Were you able to read? How about driving? It sounds scary and debilitating. I am so glad that you finally adapted to it. But living through it sounds very difficult.

 
Old 09-10-2012, 12:22 PM   #14
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Re: Bilateral Loss

Yes, the movement can happen even when you are still. It is called Nystagmus, the involuntary movement of your eyes. It is much more pronounced when you are in motion though.
The inner ears play an important role in controlling your eye movement. A signal is sent from the inner ear to tell your eyes your head position and whether it is moving or not. Without this signal your eyes will wander about wondering where to focus.
An example: Initially one of the tests they would do would be to suddenly turn my head (by hand) to one side, my head would turn and my eyes would be delayed in following my head turn....there is a term for this that I cannot remember.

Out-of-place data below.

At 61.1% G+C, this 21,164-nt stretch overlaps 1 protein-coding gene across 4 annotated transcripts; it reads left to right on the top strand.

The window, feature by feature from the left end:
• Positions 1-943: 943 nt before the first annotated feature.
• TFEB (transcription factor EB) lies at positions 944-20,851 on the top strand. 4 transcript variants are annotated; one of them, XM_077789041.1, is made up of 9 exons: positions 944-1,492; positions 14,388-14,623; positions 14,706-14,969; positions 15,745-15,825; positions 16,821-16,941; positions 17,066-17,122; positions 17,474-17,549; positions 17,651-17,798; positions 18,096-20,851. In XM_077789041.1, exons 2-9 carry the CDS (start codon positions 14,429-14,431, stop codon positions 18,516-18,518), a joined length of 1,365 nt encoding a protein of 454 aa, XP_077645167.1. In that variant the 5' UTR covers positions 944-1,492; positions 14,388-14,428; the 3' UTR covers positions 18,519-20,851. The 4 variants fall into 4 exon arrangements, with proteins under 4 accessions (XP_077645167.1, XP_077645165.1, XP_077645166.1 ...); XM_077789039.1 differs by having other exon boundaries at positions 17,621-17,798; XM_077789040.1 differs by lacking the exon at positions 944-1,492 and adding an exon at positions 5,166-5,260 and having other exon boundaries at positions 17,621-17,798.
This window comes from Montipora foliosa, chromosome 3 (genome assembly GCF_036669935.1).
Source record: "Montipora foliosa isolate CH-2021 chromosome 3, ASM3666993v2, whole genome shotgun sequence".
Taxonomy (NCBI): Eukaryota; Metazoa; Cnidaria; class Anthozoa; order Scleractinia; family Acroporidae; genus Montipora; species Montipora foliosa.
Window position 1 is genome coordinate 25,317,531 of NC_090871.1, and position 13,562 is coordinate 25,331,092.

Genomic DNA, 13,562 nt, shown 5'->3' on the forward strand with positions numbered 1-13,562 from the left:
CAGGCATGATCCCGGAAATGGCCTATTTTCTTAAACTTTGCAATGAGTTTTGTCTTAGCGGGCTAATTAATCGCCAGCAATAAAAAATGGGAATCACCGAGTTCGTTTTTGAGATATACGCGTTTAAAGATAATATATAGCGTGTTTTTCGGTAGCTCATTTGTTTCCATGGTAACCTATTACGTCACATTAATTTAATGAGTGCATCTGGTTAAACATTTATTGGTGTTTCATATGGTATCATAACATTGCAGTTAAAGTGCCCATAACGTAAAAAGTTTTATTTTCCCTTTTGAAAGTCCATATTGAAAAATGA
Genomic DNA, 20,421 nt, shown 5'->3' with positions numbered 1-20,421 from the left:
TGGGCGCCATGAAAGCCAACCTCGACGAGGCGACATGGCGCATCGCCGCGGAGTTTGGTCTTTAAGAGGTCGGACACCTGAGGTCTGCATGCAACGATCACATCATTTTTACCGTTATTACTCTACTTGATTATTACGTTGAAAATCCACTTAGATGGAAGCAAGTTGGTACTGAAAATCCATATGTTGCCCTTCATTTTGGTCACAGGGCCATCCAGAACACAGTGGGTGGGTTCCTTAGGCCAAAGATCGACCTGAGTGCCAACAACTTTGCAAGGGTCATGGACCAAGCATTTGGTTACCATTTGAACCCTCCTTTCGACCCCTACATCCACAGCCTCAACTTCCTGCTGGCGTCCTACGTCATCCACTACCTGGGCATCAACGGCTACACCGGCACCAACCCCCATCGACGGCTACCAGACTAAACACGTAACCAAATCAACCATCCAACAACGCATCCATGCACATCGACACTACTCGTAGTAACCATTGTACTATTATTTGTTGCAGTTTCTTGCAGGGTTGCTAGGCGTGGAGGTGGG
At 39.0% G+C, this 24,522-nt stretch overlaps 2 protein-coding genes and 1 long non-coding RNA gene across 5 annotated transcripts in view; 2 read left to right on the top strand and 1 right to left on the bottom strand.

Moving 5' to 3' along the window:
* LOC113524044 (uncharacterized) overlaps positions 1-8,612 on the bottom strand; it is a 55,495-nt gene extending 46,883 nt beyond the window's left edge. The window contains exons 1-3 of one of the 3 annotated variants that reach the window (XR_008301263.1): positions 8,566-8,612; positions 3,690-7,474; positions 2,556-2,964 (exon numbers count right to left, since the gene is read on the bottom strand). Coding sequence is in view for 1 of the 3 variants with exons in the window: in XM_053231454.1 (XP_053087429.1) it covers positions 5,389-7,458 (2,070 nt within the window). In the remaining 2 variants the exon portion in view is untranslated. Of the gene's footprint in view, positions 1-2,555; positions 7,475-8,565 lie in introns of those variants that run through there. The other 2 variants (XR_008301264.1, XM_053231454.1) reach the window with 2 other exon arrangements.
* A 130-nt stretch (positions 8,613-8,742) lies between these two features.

Yes, it is debilitating at first, reading, driving, watching a computor screen were all difficult tasks...actually just about everything was difficult. I went through a period of several months where I rarely drove at all and when I did it was only on secondary roads for a short distance...freeways were out of the question. I would also stagger like a drunk when I walked....I only wish I was!!
I remember reading about a individual who had it so bad that he had to hold his head firmly with both hands to try and read.